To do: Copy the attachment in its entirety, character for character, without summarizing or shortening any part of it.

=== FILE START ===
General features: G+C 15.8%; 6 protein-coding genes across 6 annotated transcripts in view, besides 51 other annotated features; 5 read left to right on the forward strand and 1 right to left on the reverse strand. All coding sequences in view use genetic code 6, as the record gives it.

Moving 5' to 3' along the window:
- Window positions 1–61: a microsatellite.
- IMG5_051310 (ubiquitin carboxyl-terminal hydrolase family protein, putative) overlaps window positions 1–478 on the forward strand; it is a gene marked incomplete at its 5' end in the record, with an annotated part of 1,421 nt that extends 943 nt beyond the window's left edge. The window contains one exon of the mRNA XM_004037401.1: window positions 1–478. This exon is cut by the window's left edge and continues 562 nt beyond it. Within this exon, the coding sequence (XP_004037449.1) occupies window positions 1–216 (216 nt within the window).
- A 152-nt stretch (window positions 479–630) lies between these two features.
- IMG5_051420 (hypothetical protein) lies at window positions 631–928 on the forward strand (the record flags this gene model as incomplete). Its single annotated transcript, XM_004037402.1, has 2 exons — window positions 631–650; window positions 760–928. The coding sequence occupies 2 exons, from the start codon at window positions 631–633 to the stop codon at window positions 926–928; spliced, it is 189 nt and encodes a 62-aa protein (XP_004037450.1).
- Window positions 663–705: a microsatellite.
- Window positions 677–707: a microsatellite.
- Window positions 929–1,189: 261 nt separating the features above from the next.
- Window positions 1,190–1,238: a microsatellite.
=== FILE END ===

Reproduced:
General features: G+C 15.8%; 6 protein-coding genes across 6 annotated transcripts in view, besides 51 other annotated features; 5 read left to right on the forward strand and 1 right to left on the reverse strand. All coding sequences in view use genetic code 6, as the record gives it.

Moving 5' to 3' along the window:
- Window positions 1–61: a microsatellite.
- IMG5_051310 (ubiquitin carboxyl-terminal hydrolase family protein, putative) overlaps window positions 1–478 on the forward strand; it is a gene marked incomplete at its 5' end in the record, with an annotated part of 1,421 nt that extends 943 nt beyond the window's left edge. The window contains one exon of the mRNA XM_004037401.1: window positions 1–478. This exon is cut by the window's left edge and continues 562 nt beyond it. Within this exon, the coding sequence (XP_004037449.1) occupies window positions 1–216 (216 nt within the window).
- A 152-nt stretch (window positions 479–630) lies between these two features.
- IMG5_051420 (hypothetical protein) lies at window positions 631–928 on the forward strand (the record flags this gene model as incomplete). Its single annotated transcript, XM_004037402.1, has 2 exons — window positions 631–650; window positions 760–928. The coding sequence occupies 2 exons, from the start codon at window positions 631–633 to the stop codon at window positions 926–928; spliced, it is 189 nt and encodes a 62-aa protein (XP_004037450.1).
- Window positions 663–705: a microsatellite.
- Window positions 677–707: a microsatellite.
- Window positions 929–1,189: 261 nt separating the features above from the next.
- Window positions 1,190–1,238: a microsatellite.